An investigative policy is an important tool to help manage the process of initiating a corporate fraud investigation. Doing so will help bring uniformity to the evaluation of fraud allegations, and it will help guide management through the decision making relative to the claims.
The first step in creating an investigative policy is drafting a list of red flags that might cause management to investigate. For example, a credible tip from an employee or vendor would be an important red flag which needs follow up.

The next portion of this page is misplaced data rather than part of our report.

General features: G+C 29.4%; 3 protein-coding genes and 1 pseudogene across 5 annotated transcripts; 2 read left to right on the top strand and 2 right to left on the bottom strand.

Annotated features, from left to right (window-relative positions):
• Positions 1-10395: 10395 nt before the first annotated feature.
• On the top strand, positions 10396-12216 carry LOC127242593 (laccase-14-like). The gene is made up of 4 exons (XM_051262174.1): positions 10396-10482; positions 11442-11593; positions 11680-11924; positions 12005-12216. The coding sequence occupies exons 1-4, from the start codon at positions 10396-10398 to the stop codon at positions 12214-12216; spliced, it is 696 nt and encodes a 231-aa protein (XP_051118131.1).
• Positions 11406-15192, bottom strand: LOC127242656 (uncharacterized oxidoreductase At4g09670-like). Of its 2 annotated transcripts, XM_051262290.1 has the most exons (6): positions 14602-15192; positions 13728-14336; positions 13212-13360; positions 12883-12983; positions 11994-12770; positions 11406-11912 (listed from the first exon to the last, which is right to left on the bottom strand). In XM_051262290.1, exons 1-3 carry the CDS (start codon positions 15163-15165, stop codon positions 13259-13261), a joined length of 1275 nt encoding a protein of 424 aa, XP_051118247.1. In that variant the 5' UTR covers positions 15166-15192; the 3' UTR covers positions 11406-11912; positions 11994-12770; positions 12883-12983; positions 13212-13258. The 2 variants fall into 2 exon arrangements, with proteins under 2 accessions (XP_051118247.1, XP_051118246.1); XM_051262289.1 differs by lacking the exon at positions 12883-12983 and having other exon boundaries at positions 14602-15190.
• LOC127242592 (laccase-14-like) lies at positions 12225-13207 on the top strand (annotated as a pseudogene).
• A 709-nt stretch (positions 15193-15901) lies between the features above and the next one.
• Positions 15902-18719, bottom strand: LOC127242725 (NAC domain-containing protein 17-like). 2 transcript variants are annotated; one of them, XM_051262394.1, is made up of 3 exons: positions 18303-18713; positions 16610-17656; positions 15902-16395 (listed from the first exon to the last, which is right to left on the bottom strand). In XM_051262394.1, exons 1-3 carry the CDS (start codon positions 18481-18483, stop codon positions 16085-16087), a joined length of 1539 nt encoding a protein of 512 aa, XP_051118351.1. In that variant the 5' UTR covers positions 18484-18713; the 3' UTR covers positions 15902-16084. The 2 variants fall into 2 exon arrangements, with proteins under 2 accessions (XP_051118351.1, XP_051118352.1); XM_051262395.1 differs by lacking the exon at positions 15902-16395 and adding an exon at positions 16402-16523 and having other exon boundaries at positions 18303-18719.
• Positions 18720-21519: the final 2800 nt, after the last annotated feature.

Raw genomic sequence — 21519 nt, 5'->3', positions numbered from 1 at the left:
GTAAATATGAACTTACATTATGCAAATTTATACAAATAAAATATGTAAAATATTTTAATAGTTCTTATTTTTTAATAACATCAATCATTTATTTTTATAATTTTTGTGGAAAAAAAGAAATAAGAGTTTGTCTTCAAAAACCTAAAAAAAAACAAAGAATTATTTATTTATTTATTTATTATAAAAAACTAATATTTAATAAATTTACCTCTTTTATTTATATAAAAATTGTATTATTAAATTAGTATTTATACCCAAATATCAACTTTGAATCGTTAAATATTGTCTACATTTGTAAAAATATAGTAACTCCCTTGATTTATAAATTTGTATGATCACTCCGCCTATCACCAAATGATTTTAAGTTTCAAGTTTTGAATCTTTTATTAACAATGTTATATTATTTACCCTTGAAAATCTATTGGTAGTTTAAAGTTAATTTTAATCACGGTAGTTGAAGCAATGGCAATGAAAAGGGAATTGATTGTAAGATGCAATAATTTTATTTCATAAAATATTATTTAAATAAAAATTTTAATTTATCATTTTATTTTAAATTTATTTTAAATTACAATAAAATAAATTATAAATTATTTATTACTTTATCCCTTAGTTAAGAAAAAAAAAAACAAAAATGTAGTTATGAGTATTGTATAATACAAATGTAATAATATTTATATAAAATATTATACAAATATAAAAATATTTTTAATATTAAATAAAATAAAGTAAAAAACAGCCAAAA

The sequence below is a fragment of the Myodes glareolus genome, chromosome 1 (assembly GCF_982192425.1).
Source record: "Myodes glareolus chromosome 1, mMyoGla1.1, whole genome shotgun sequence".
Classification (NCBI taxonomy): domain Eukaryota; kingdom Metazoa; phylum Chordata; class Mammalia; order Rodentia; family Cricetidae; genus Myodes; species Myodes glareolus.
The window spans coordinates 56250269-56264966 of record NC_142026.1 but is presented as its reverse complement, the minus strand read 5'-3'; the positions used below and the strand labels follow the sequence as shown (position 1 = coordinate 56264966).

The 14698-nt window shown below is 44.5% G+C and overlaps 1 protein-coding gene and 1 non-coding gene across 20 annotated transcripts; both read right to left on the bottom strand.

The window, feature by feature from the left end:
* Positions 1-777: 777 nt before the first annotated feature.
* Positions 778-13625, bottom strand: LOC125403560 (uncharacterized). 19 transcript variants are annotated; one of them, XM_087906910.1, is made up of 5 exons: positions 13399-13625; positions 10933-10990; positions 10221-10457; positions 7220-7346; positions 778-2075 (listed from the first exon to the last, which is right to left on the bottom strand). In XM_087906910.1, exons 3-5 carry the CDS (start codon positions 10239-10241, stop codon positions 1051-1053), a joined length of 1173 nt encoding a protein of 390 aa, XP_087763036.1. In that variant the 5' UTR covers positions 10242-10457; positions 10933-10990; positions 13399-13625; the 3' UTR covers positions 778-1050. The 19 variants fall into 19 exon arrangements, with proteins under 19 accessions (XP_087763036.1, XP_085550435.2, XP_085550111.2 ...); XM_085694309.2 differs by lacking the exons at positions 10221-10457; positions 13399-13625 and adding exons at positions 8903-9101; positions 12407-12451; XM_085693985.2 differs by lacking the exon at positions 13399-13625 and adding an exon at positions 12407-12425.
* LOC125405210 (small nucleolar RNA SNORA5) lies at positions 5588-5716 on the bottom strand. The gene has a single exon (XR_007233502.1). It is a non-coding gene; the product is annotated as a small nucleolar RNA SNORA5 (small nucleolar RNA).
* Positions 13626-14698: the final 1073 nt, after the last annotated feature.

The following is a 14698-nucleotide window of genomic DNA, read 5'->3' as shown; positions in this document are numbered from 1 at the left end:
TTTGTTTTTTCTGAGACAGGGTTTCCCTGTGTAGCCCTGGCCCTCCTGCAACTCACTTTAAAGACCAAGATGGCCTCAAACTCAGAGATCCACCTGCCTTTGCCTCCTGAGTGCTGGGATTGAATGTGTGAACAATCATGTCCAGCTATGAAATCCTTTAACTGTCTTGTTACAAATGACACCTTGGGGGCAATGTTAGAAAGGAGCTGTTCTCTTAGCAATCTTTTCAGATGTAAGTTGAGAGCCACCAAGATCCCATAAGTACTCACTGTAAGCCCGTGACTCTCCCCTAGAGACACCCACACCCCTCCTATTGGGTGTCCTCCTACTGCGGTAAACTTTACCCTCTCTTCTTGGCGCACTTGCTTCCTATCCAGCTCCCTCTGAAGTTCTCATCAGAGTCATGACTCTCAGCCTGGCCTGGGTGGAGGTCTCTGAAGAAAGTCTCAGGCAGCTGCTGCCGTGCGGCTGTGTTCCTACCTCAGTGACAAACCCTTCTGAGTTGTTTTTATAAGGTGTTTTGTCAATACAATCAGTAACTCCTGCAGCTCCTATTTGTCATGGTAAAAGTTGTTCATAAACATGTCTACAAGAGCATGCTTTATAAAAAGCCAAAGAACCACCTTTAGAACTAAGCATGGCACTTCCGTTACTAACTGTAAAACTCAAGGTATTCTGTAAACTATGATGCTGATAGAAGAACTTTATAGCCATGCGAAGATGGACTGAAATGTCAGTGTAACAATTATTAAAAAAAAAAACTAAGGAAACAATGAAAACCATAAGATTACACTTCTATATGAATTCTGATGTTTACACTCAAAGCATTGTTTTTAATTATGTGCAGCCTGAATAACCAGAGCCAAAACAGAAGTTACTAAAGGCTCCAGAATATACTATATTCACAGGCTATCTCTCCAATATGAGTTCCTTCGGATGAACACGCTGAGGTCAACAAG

The policy should help management determine what “credible” means in these situations. Does the tip come from someone who is usually reliable and honest? Does the tip make sense in light of known facts about the employees and the company? Are there sufficient details about the allegations so as to lend credibility to them? Was any credible evidence submitted with the tip?